Fort Armstrong rodeo comes to Crooked Creek
A part of Americana rides again Friday and Saturday in Manor.
The 14th annual Fort Armstrong Horseman's Association Championship Rodeo provides a taste of the old West as competitors from several states converge on Crooked Creek Horse Park.
They will take part in a full program of bareback horse riding, steer wrestling, saddle bronco riding, tie down roping, barrel racing, team roping and bull riding. There also will be live music, food and plenty of activities.
"It's one of the few remaining rodeos in the area," says Jeff Altmeyer of Kittanning Township, rodeo director and a competitor in team roping. It has grown from a start-up to a popular (with contestants and fans) rodeo drawing several thousand people.
Rodeo announcer Doug Simcox -- "who is tops in his field," Altmeyer says -- keeps the audience informed of what is taking place, and the strategies, in the various events.
A portion of the proceeds benefits the Armstrong Community Action Food Bank, among other charities. Last year's donation purchased more than 10,000 pounds of food, feeding more than 1,000 local families. "We are proud of the fact that our event can entertain our neighbors and help them at the same time," Altmeyer says.
Mariam Lamison of Allegheny Township, a volunteer at the event, describes the rodeo as "a window into the past" while at the same time offering a unique and quite modern sport with an exciting and interesting atmosphere. It's also affordable family fun, she says.
"To me, it's a local social event, too. You get to see old friends and meet some new ones, all while having fun and helping the community," Lamison says. "I enjoy the atmosphere and excitement of watching cowboys and cowgirls competing."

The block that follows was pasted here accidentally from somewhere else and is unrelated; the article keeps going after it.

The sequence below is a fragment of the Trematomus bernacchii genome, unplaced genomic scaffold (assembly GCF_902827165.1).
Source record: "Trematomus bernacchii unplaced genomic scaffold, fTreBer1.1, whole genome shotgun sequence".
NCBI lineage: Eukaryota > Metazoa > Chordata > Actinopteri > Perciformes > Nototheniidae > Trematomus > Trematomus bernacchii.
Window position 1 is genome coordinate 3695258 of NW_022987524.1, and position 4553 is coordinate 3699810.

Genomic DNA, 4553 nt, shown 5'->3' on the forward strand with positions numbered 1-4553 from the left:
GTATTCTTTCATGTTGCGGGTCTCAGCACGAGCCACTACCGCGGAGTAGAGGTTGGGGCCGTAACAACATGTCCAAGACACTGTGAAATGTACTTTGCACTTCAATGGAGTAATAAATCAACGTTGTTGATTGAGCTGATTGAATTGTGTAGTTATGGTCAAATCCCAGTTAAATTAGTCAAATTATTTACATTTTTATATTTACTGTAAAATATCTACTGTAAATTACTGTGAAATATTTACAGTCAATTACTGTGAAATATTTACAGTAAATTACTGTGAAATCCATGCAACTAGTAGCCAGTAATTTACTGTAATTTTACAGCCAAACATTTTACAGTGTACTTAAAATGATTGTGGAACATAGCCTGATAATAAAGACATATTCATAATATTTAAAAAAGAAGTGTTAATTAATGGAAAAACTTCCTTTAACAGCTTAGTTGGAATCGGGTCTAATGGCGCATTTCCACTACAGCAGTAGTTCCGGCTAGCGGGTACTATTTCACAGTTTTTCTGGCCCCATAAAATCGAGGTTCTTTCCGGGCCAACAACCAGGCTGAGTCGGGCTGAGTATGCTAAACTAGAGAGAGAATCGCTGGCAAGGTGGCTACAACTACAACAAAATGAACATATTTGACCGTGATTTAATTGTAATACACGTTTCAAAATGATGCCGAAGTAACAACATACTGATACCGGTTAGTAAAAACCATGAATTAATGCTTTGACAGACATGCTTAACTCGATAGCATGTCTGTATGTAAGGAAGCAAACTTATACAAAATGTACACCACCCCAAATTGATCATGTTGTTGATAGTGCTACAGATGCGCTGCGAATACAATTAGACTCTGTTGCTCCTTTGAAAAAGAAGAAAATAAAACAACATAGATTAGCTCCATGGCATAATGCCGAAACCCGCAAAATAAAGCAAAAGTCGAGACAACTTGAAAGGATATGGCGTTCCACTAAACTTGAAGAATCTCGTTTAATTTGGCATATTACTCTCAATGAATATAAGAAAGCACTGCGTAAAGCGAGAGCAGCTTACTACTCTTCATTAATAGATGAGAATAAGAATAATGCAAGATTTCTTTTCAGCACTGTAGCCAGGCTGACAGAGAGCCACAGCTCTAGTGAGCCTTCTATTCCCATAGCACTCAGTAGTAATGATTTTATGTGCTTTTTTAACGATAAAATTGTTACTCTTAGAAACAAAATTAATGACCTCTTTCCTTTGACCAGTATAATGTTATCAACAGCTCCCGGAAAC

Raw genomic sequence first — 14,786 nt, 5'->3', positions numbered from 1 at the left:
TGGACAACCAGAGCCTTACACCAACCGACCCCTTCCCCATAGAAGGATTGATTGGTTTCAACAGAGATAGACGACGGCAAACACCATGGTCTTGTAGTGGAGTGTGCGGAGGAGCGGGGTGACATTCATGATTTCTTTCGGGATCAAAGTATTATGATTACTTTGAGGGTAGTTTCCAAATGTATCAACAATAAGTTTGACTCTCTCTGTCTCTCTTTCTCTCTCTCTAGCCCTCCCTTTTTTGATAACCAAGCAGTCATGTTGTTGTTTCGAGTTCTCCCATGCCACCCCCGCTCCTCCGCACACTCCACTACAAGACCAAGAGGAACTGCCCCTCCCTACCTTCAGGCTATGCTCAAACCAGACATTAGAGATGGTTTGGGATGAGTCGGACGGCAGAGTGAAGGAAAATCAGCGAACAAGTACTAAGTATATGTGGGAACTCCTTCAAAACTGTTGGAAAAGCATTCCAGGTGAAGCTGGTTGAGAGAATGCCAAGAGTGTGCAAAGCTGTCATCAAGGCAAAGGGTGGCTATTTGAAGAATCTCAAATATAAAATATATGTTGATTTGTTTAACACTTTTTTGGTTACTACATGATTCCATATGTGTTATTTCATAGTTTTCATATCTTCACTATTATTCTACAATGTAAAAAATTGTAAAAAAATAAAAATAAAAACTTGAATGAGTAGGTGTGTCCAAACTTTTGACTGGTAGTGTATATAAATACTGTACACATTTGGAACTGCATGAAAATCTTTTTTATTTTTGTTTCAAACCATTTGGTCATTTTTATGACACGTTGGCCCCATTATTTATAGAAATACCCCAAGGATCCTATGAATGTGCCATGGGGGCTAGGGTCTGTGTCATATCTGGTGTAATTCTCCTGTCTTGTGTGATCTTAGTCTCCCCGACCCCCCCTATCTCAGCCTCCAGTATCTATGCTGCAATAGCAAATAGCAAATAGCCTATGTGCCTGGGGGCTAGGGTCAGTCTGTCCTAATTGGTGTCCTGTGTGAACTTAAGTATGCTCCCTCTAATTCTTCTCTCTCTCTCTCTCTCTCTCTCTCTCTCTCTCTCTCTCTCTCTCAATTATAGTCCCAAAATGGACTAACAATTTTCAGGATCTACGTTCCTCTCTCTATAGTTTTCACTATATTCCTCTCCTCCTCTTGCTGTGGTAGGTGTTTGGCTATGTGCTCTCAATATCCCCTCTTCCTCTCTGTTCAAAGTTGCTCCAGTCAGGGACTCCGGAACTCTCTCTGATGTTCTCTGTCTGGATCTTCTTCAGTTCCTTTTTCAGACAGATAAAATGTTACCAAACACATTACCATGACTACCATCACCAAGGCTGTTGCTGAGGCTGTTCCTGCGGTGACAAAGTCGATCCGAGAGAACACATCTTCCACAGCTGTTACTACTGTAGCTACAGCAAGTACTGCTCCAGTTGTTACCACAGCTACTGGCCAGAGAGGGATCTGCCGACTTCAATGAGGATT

A member of the Horseman's Association, Lamison has had horses all of her life. "I used to be a barrel racer, but hung up my spurs a while ago," she says. "Now I just enjoy trail riding and going to watch the rodeos and local horse shows."
Up close and personal
The barns will be open. "You can walk through and see all the beautiful horses, and, of course, see those huge bulls and calves up close, then consider that a cowboy is really going to get on and ride them," she says.
Willard Powell, "The Lone Indian Chief," performs both days during intermission, combining Native American culture with his knowledge of training horses.
A large barn near the arena has been converted to the Up the Creek Saloon, where there is an old-time Wild West show from 4 to 7 p.m. both days. "Cowboys, townsfolk and the sheriff will be there to welcome everyone into the saloon," Lamison says. A shot of "cactus juice" (lemonade), a "mudslinger" (apple juice) or "sarsaparilla" (an old-fashioned Root Beer) can be ordered and penny candy purchased. "There's peanut shells and the sound of wooden floors under your feet, a player piano and cowboys sitting around tables playing cards," she adds.
Country musician Mark Anderson performs Friday near the arena and will join Joe Patrick's band there Saturday.
Hannah Sribniak, daughter of Yvonne and John Sribniak of Leechburg, the 2010 rodeo queen, will carry the event flags.
Altmeyer sees rodeos as part of the American heritage. "They bring back the Old West era. People connect to the cowboy days and can remember the western movies and cowboy heroes from their younger days," he says. "I do not think I am ready for a world in which all there is is hip-hop music and smart phones."Additional Information:
Fort Armstrong Horseman's Association Championship Rodeo
When: 8 p.m., rodeo, Friday and Saturday; 5 p.m., calf scramble for kids; 4:30 p.m., gates open
Where: Crooked Creek Horse Park, Huston Road, off Route 66, Manor
Worth noting: Crooked Creek Horse Park is separate from Crooked Creek Park and lake, operated by the Army Corps of Engineers, about a mile from the horse park
Admission: $12; $5 for ages 4-12; free for kids under 4
Details: 724-537-2806; directions: online.